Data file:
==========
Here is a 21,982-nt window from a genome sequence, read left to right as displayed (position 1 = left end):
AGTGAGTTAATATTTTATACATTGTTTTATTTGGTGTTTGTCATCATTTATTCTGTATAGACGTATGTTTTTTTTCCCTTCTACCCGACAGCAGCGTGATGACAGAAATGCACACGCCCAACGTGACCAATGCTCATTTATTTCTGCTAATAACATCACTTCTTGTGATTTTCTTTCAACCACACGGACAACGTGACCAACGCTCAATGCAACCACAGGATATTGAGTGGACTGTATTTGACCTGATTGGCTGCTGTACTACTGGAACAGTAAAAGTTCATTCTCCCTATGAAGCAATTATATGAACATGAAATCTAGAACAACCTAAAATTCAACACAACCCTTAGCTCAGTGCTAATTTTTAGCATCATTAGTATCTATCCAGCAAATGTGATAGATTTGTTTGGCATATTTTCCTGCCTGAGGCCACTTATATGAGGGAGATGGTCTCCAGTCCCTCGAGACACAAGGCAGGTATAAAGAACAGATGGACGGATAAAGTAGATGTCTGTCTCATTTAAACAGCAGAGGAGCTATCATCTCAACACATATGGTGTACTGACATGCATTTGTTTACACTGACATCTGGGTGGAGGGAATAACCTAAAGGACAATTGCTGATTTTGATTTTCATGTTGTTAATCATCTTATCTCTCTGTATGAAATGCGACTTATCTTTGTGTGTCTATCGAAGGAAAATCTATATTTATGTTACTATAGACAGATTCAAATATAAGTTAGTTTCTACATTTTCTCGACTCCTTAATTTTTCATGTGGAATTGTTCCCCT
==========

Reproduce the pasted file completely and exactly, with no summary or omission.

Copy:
Here is a 21,982-nt window from a genome sequence, read left to right as displayed (position 1 = left end):
AGTGAGTTAATATTTTATACATTGTTTTATTTGGTGTTTGTCATCATTTATTCTGTATAGACGTATGTTTTTTTTCCCTTCTACCCGACAGCAGCGTGATGACAGAAATGCACACGCCCAACGTGACCAATGCTCATTTATTTCTGCTAATAACATCACTTCTTGTGATTTTCTTTCAACCACACGGACAACGTGACCAACGCTCAATGCAACCACAGGATATTGAGTGGACTGTATTTGACCTGATTGGCTGCTGTACTACTGGAACAGTAAAAGTTCATTCTCCCTATGAAGCAATTATATGAACATGAAATCTAGAACAACCTAAAATTCAACACAACCCTTAGCTCAGTGCTAATTTTTAGCATCATTAGTATCTATCCAGCAAATGTGATAGATTTGTTTGGCATATTTTCCTGCCTGAGGCCACTTATATGAGGGAGATGGTCTCCAGTCCCTCGAGACACAAGGCAGGTATAAAGAACAGATGGACGGATAAAGTAGATGTCTGTCTCATTTAAACAGCAGAGGAGCTATCATCTCAACACATATGGTGTACTGACATGCATTTGTTTACACTGACATCTGGGTGGAGGGAATAACCTAAAGGACAATTGCTGATTTTGATTTTCATGTTGTTAATCATCTTATCTCTCTGTATGAAATGCGACTTATCTTTGTGTGTCTATCGAAGGAAAATCTATATTTATGTTACTATAGACAGATTCAAATATAAGTTAGTTTCTACATTTTCTCGACTCCTTAATTTTTCATGTGGAATTGTTCCCCT